If push comes to shove, though, the snake will strike and bite. More often than not, they strike with their mouths closed as if to bite, but not quite. If this does not work, they will bite, then immediately run for their lives.
While the uncanny resemblance to the extremely venomous rattlesnakes is instrumental to the safety of the bull snakes, it can also be counterproductive. This is because many people mistake these snakes for rattlesnakes and kill them. It seems like people can’t tell a bull snake and a rattlesnake apart, especially in a potentially life and death situation.
Related: 12 Least Venomous Snakes in the USA
Bull Snakes are Often Mistaken for Rattlesnakes
Bull snakes are often mistaken for rattlesnakes and vice versa. While a bite from a bull snake might not be dangerous, that is not the case with a rattlesnake. This is one reason medical attention is required immediately if bitten.
Even though they are so similar in appearance and defense mannerisms, rattlesnakes and bull snakes can’t be more different from each other. The main difference is that rattlesnakes are extremely venomous while bull snakes are non-venomous and relatively harmless.
Physically, while coloration and patterns echo each other, the general body structures of bull snakes and rattlesnakes differ. A bull snake’s head and tail are the same width, and the body is long and lithe. Rattlesnakes, on the other hand, have a head that is wider than the tail, and a body that is quite chunky.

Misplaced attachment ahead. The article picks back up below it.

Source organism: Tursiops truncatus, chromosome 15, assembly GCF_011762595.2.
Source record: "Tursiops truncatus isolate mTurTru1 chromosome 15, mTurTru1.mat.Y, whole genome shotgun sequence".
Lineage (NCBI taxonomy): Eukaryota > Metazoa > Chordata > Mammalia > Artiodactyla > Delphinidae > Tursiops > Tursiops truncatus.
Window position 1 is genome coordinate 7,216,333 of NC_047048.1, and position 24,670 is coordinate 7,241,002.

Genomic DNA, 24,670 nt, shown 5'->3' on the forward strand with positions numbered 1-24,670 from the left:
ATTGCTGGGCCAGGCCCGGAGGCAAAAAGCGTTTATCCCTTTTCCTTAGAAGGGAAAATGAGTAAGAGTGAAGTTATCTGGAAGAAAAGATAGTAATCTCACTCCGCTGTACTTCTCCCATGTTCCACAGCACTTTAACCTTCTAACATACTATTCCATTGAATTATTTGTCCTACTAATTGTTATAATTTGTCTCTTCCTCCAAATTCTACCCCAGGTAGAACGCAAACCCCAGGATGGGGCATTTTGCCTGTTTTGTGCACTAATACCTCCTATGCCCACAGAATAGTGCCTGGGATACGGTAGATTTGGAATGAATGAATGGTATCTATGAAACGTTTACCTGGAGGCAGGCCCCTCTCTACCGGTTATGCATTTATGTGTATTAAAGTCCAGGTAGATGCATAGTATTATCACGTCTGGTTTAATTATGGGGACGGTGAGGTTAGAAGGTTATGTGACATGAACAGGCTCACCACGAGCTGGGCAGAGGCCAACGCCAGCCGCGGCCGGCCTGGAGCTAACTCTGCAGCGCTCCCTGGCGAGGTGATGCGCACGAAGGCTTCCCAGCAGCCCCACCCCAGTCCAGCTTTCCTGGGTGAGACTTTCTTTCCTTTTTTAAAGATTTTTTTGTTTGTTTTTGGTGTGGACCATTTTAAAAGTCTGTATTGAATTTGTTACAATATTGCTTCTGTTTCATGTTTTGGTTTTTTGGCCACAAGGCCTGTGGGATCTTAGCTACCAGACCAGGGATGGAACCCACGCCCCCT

One of the most distinguishing features of the rattlesnake is the rattles on their tails, which produce the feared rattling sound. Bull snakes only pretend to have rattles so that they scare away threats.
Related: Bull Snake vs Rattlesnake
Does A Bullsnake Have Teeth?
A bull snake has four rows of small teeth in the lower jaw and another four rows in the upper jaw. The lower teeth face backward and often require the snake to bite prey (or predator) from the back of the mouth to get a good grip.
The teeth often break when the snake is feeding or due to elongated use. However, the snake has mechanisms to start replacing the lost teeth as soon as they break.
Unlike humans, bull snakes do not use their teeth to chew items. Instead, the teeth act as weapons with which to hold prey firmly as the snake constricts and swallows its prey. Also, the teeth help push prey to the back of the snake’s mouth so it can swallow.
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Bull snakes are non-venomous and their bite is not known to kill humans. They are also pretty docile until a human gets in their way. When disturbed and threatened, they become quite feisty and defensive. They tend to strike a lot, and the snake will bite if the situation calls for it.
However, secondary infections from snake bites can be serious, and people occasionally mistake the bull snake for more venomous snakes like rattlesnakes. Therefore, it’s important to seek professional attention immediately to ensure the bite is checked and attended to appropriately.
Fortunately, while it can sting a little, the bite of a bull snake is non-consequential to health. The worst that could happen is an infection, and this is if the wound from the bite is not cleaned and treated appropriately. Bull snakes have several similarities to rattlesnakes which is unfortunate because they get killed for it, even though they are not nearly as deadly.
Joe is a freelance writer for FaunaFacts. Joe has written extensively about snakes for the site, but also contributes content about a range of animals.